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Boyle Fiscal Court supports $1 raise for jail

After Magistrate Jack Hendricks made a motion to increase Boyle County Detention Center employees’ pay rates by $1 an hour across the board Tuesday, quite a bit of conversation was held about whether or not the court has the right to do so.

“Brandstetter Carroll reports have made it very very clear that what keeps us out of a lot of lawsuits and saves us a lot of money is our employees at the jail,” Hendricks said at the end of Tuesday’s meeting.

The final report on the jail and the local criminal justice system was released by the consulting company on Friday. It recommends substantial changes in case processing, adding alternatives to incarceration and construction of a 450-bed jail, among many other things.

“They need a pay raise. I’m recommending $1 an hour for all of our employees, and it won’t bring them up to even the midrange, which was represented in this report a year ago,” Hendricks said. He said he had requested information from county Treasurer and Deputy Judge-Executive Mary Conley over the summer assessing what such a pay raise would cost.

“From what she gave me back in August, the total cost for everything is $121,082 — the entire cost. Of course it would be split 65/35 with Mercer County,” he said.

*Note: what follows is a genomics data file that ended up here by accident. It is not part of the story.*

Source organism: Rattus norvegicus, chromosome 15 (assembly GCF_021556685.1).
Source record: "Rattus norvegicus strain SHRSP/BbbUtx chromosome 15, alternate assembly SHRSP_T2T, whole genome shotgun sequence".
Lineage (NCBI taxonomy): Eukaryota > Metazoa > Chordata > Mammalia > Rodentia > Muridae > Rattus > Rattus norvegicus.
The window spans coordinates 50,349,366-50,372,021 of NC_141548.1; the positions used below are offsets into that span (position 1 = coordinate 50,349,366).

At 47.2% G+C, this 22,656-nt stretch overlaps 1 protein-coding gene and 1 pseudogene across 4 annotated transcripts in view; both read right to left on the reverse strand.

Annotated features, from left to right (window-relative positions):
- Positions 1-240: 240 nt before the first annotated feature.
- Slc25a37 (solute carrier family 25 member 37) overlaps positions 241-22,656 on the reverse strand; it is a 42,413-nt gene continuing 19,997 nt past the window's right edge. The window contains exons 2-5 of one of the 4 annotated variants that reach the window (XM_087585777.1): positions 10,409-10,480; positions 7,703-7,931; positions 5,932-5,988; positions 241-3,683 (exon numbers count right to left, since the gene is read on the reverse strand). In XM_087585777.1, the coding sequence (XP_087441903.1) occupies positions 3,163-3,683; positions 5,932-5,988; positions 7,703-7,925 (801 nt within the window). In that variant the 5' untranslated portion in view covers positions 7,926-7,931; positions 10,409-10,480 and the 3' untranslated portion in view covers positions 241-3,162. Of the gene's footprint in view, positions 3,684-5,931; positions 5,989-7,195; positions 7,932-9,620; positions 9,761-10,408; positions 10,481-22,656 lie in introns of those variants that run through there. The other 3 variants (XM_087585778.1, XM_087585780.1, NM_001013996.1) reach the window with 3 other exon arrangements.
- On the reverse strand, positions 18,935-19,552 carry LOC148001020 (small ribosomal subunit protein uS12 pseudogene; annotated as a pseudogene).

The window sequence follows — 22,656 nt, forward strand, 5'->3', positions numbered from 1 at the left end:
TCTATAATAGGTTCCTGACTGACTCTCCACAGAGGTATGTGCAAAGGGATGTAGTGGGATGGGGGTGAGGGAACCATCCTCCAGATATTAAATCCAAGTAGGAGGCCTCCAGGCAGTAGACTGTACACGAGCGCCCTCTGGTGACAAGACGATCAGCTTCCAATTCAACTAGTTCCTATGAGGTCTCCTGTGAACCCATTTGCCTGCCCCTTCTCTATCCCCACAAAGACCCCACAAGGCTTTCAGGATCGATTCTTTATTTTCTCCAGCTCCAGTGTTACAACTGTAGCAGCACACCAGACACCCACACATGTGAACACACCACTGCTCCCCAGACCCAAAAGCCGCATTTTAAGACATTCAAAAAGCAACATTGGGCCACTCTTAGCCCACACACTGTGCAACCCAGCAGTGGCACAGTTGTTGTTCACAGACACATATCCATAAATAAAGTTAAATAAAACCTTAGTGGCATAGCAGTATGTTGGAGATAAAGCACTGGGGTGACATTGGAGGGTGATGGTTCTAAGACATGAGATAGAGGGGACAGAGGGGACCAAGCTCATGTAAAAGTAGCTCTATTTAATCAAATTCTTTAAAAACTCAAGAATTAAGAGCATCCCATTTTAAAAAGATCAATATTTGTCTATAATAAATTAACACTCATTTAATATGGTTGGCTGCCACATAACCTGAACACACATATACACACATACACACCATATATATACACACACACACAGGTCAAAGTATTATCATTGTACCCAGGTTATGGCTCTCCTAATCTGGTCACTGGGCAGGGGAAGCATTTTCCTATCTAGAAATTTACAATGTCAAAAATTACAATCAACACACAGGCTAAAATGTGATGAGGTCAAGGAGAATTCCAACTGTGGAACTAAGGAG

Boyle and Mercer counties have an interlocal agreement splitting the cost of the jail 65/35 between them. In January, that cost-share ratio is likely to change, with Mercer expected to pay around 30 percent instead of 35.

Hendricks said he’d already mentioned his idea to Mercer County Judge-Executive Milward Dedman, and “asked him if he’d also bring it up to his court. He very well may not. To say the least, Mercer County has been difficult to deal with to give our people raises, but I think it’s the right thing to do.”

Jailer Barry Harmon said currently, starting pay at the jail is $11.50 an hour. “It’s a step in the right direction,” he said, adding they’ve brought new people in who have quit soon after, due to getting job offers making $4 to $5 more an hour. “So they leave. This will help.”

Judge-Executive Harold McKinney questioned who has the authority to approve the raise, since Mercer pays 35 percent of the costs. “I’ve got to talk to Lynne (Dean, county attorney,) a little bit, but I think we’ve got the authority to make this change if we want to.”

Magistrate John Caywood said he agreed with what Hendricks wants to do, “but obviouwsly, this will ripple through a lot of other folks. We’ll hear it in our committees,” he said, specifically referring to EMS.

McKinney said he didn’t disagree with the assertion raises are needed at the jail. “Procedurally, I’d like to look at it before we make that vote, and meet back over it at the next meeting.”

Hendricks again referred to the Brandstetter Carroll report. “A deputy jailer, what most of the people are out there, the minimum they suggested was (annually) $22,700; mid-range was $29,600; max was $36,000.”